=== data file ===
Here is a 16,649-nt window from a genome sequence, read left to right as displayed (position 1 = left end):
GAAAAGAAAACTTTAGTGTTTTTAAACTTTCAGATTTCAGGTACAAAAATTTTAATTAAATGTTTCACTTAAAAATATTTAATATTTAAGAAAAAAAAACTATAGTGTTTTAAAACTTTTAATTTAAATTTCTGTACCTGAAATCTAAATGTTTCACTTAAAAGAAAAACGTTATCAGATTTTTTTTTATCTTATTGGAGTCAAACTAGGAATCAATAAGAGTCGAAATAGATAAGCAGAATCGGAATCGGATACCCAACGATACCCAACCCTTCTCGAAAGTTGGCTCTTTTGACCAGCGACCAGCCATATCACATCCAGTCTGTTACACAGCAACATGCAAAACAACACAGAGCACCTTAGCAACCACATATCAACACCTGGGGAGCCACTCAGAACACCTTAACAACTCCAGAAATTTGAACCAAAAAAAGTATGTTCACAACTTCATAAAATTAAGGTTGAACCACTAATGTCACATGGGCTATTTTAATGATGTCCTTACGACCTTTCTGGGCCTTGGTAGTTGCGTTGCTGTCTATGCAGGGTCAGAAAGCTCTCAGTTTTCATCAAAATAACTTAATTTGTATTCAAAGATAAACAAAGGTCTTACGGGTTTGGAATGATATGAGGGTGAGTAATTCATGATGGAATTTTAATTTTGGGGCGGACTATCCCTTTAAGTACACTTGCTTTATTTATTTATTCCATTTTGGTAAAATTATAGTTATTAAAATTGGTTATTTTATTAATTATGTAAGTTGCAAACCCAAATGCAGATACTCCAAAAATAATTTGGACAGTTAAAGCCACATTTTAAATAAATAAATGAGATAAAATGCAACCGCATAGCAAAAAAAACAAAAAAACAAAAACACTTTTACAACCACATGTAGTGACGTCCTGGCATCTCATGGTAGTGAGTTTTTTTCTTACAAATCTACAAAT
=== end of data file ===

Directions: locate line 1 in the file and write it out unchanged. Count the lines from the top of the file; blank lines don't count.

Here is a 16,649-nt window from a genome sequence, read left to right as displayed (position 1 = left end):